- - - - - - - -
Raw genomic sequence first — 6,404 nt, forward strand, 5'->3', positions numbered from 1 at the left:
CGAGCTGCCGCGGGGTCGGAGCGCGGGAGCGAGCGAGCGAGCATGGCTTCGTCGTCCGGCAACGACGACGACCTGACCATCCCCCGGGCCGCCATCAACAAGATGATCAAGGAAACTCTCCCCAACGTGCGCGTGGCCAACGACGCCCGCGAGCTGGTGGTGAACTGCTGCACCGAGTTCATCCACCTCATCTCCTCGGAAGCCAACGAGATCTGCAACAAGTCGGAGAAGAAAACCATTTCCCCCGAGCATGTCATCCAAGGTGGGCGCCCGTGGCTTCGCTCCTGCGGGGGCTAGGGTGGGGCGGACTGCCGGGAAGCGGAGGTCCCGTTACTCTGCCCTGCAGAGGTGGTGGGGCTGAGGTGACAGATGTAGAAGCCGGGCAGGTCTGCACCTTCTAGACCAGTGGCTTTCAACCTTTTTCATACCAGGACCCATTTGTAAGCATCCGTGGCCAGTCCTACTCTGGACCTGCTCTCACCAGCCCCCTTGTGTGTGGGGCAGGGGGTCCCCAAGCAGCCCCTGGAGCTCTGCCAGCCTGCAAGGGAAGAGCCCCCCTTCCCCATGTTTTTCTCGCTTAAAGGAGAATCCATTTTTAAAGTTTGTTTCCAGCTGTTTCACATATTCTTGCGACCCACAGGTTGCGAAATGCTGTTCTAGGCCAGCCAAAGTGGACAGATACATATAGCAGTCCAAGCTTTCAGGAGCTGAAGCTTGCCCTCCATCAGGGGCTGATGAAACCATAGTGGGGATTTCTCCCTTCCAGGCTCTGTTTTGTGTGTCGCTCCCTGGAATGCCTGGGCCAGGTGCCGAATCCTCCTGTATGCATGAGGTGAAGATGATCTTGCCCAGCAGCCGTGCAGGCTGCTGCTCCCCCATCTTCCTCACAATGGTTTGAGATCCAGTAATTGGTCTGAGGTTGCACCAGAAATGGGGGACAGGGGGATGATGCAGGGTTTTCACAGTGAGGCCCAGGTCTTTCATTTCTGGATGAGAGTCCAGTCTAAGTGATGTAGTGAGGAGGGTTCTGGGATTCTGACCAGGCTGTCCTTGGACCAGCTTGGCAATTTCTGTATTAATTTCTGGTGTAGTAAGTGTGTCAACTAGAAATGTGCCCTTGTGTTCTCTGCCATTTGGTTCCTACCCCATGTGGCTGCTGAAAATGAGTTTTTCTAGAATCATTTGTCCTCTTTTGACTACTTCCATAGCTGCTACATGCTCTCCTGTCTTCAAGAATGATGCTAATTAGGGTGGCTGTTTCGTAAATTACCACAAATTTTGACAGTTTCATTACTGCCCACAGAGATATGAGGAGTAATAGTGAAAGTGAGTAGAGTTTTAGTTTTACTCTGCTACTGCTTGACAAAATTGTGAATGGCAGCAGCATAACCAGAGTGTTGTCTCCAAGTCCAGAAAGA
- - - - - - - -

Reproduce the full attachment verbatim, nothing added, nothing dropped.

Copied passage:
Raw genomic sequence first — 6,404 nt, forward strand, 5'->3', positions numbered from 1 at the left:
CGAGCTGCCGCGGGGTCGGAGCGCGGGAGCGAGCGAGCGAGCATGGCTTCGTCGTCCGGCAACGACGACGACCTGACCATCCCCCGGGCCGCCATCAACAAGATGATCAAGGAAACTCTCCCCAACGTGCGCGTGGCCAACGACGCCCGCGAGCTGGTGGTGAACTGCTGCACCGAGTTCATCCACCTCATCTCCTCGGAAGCCAACGAGATCTGCAACAAGTCGGAGAAGAAAACCATTTCCCCCGAGCATGTCATCCAAGGTGGGCGCCCGTGGCTTCGCTCCTGCGGGGGCTAGGGTGGGGCGGACTGCCGGGAAGCGGAGGTCCCGTTACTCTGCCCTGCAGAGGTGGTGGGGCTGAGGTGACAGATGTAGAAGCCGGGCAGGTCTGCACCTTCTAGACCAGTGGCTTTCAACCTTTTTCATACCAGGACCCATTTGTAAGCATCCGTGGCCAGTCCTACTCTGGACCTGCTCTCACCAGCCCCCTTGTGTGTGGGGCAGGGGGTCCCCAAGCAGCCCCTGGAGCTCTGCCAGCCTGCAAGGGAAGAGCCCCCCTTCCCCATGTTTTTCTCGCTTAAAGGAGAATCCATTTTTAAAGTTTGTTTCCAGCTGTTTCACATATTCTTGCGACCCACAGGTTGCGAAATGCTGTTCTAGGCCAGCCAAAGTGGACAGATACATATAGCAGTCCAAGCTTTCAGGAGCTGAAGCTTGCCCTCCATCAGGGGCTGATGAAACCATAGTGGGGATTTCTCCCTTCCAGGCTCTGTTTTGTGTGTCGCTCCCTGGAATGCCTGGGCCAGGTGCCGAATCCTCCTGTATGCATGAGGTGAAGATGATCTTGCCCAGCAGCCGTGCAGGCTGCTGCTCCCCCATCTTCCTCACAATGGTTTGAGATCCAGTAATTGGTCTGAGGTTGCACCAGAAATGGGGGACAGGGGGATGATGCAGGGTTTTCACAGTGAGGCCCAGGTCTTTCATTTCTGGATGAGAGTCCAGTCTAAGTGATGTAGTGAGGAGGGTTCTGGGATTCTGACCAGGCTGTCCTTGGACCAGCTTGGCAATTTCTGTATTAATTTCTGGTGTAGTAAGTGTGTCAACTAGAAATGTGCCCTTGTGTTCTCTGCCATTTGGTTCCTACCCCATGTGGCTGCTGAAAATGAGTTTTTCTAGAATCATTTGTCCTCTTTTGACTACTTCCATAGCTGCTACATGCTCTCCTGTCTTCAAGAATGATGCTAATTAGGGTGGCTGTTTCGTAAATTACCACAAATTTTGACAGTTTCATTACTGCCCACAGAGATATGAGGAGTAATAGTGAAAGTGAGTAGAGTTTTAGTTTTACTCTGCTACTGCTTGACAAAATTGTGAATGGCAGCAGCATAACCAGAGTGTTGTCTCCAAGTCCAGAAAGA